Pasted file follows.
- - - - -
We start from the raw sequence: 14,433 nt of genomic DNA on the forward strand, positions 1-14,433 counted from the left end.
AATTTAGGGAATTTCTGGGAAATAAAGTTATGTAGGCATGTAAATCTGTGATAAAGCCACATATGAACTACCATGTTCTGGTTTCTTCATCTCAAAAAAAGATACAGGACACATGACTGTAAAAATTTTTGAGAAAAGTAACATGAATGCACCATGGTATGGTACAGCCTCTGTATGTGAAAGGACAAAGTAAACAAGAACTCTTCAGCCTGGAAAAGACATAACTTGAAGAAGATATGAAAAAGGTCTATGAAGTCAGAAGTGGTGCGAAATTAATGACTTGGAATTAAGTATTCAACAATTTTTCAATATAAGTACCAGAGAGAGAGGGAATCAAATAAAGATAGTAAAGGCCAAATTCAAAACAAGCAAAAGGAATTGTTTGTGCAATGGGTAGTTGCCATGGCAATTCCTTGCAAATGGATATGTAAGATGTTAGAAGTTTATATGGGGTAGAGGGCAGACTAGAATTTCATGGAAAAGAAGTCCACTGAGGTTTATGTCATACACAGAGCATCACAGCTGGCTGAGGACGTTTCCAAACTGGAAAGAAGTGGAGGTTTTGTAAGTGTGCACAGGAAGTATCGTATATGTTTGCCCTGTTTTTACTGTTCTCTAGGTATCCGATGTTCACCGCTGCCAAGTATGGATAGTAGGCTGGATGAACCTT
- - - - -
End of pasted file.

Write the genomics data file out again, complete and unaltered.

We start from the raw sequence: 14,433 nt of genomic DNA on the forward strand, positions 1-14,433 counted from the left end.
AATTTAGGGAATTTCTGGGAAATAAAGTTATGTAGGCATGTAAATCTGTGATAAAGCCACATATGAACTACCATGTTCTGGTTTCTTCATCTCAAAAAAAGATACAGGACACATGACTGTAAAAATTTTTGAGAAAAGTAACATGAATGCACCATGGTATGGTACAGCCTCTGTATGTGAAAGGACAAAGTAAACAAGAACTCTTCAGCCTGGAAAAGACATAACTTGAAGAAGATATGAAAAAGGTCTATGAAGTCAGAAGTGGTGCGAAATTAATGACTTGGAATTAAGTATTCAACAATTTTTCAATATAAGTACCAGAGAGAGAGGGAATCAAATAAAGATAGTAAAGGCCAAATTCAAAACAAGCAAAAGGAATTGTTTGTGCAATGGGTAGTTGCCATGGCAATTCCTTGCAAATGGATATGTAAGATGTTAGAAGTTTATATGGGGTAGAGGGCAGACTAGAATTTCATGGAAAAGAAGTCCACTGAGGTTTATGTCATACACAGAGCATCACAGCTGGCTGAGGACGTTTCCAAACTGGAAAGAAGTGGAGGTTTTGTAAGTGTGCACAGGAAGTATCGTATATGTTTGCCCTGTTTTTACTGTTCTCTAGGTATCCGATGTTCACCGCTGCCAAGTATGGATAGTAGGCTGGATGAACCTT